Did they offer to make a special build for them? Coz I doubt the original thing would have been usable at all on such hardware. Having used osx 10.3 on a 266 mhz G3 I can tell you it's perfectly usable with a slow cpu but you _need_ 512 mb of ram. Otherwise the machine will be used mainly for swapping and all other activity will be a secondary background thread :-)

Note that in my own experience a decent Gnome desktop is also out of question wihtout 256 mb of ram. They have to get some minimal desktop linux or maybe OpenBeos had it been more advanced. Syllable maybe?

Oh anyway if you want something decent in opensource (with a real wordprocessor, a browser, a good e-mail client) you have to go for linux. Maybe this can be the occasion to have a low-end oriented linux distribution that can be as simple as ubuntu.

Reply Score: 3

RE: 128 mb ram for OSX
by Tom K on Mon 14th Nov 2005 22:06 UTC in reply to "128 mb ram for OSX"
Tom K Member since:
2005-07-06

I don't know where you're getting your numbers, but when I start OS X 10.4.3 on *my* iBook, memory usage is about 45 MB wired and 55 MB active. Safari with 13 tabs open is using 67 MB of real memory.

Come on now, this isn't Fedora Core. ;-)

Reply Score: 0

RE[2]: 128 mb ram for OSX
by No it isnt on Mon 14th Nov 2005 22:37 UTC in reply to "RE: 128 mb ram for OSX"
No it isnt Member since:
2005-11-14

I've used OS X Jaguar and Panther with 192 MB RAM. It worked, but swapping became painful with for instance both Thunderbird and Firefox open at the same time. Then the 128 MB RAM module died, and with 64 MB RAM, OS X won't boot at all. Linux with WindowMaker would boot, and swapping when using Firefox and Thunderbird was even more painful than before, but only slightly. You see, Linux has better handling of virtual memory than OS X.

I'm sure we all agree OS X is a nice desktop OS, but it's also extremely bloated in every conceivable way. There's no need for it in a system that strives to be economical.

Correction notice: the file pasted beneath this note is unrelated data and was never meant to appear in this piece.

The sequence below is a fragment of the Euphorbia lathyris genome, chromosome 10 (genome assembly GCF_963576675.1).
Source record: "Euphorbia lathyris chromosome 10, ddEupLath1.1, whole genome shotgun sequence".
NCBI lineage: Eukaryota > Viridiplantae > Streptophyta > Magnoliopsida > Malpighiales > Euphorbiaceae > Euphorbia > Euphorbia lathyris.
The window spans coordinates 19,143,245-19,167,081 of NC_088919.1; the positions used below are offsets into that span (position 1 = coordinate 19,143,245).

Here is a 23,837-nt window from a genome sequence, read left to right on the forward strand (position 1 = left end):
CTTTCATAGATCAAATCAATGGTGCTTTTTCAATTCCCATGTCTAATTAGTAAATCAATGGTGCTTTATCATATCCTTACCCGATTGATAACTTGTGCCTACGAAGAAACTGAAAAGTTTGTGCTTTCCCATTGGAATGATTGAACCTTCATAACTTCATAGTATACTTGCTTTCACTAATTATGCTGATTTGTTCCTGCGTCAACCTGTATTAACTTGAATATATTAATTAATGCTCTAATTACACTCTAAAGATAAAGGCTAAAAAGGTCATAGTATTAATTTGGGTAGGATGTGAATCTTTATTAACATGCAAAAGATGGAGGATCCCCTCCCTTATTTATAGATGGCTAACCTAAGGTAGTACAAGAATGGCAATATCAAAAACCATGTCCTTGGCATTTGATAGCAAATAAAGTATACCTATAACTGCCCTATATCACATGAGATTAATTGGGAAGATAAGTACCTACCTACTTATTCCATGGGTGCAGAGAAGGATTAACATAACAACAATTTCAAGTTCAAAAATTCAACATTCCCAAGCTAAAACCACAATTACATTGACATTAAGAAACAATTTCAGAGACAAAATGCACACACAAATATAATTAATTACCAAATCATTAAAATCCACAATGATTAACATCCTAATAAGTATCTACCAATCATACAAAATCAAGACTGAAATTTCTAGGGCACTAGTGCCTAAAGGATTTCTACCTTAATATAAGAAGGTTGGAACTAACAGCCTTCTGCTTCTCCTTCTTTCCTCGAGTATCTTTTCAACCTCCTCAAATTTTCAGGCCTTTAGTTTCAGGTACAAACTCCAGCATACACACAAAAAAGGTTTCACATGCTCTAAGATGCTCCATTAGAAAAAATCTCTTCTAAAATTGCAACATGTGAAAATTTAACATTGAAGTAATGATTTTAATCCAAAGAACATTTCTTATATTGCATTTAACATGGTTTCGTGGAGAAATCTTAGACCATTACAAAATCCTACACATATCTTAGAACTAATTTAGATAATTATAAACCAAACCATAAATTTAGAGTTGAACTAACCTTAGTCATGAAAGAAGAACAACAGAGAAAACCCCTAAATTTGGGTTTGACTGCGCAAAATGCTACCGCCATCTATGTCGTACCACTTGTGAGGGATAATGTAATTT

Reply Score: 1

RE[3]: 128 mb ram for OSX
by DevL on Tue 15th Nov 2005 00:13 UTC in reply to "RE[2]: 128 mb ram for OSX"
DevL Member since:
2005-07-06

I'm not sure I agree with you conclusions. "Better" handling of virtual memory* isn't really all about being able to use a minimum amount of memory. By your argument, you must obviously agree that NetBSD probably has better handling of virtual memory as it can boot using even less memory than your Linux setup.

Furthermore, bloat != high specifications. Would you argue that a Cray supercomputer is bloated for having and needing tons of memory? Would you argue that almost all Linux distros are bloated simply because you can boot into a desktop with Internet (web, mail etc) capabilities using only a few MBs of memory on an Amiga? If you are, then yes, Mac OS X is bloated. Then again, so are almost all OSes, and especially the ones that rely on the X windowing system for their desktops.

I bet that a full blown Linux desktop matching the capabilities (and eye candy, mind you) of Mac OS X will be rather unpleasnt to use with anything less than 512 MB RAM - just like Mac OS X 10.4.

* In general, I think virtual memory is actually a rather poor idea, not to mention an ad hoc solution to a economical rather than a technological issue.

Reply Score: 1

RE[4]: 128 mb ram for OSX
by DigitalAxis on Tue 15th Nov 2005 01:41 UTC in reply to "RE[3]: 128 mb ram for OSX"
DigitalAxis Member since:
2005-08-28

I guess I would say yes, my current systems ARE bloated given that they require so much memory and processor power for just word processing.

A lightweight X client, a small browser, NOT KDE or Gnome unless they could strip those down severely...

I think one of the major reasons I would turn Apple down, is that MIT wants to customize these machines heavily for speed, reliability and use. I'm not sure how much tweaking Apple would let them do.

Reply Score: 1

RE[5]: 128 mb ram for OSX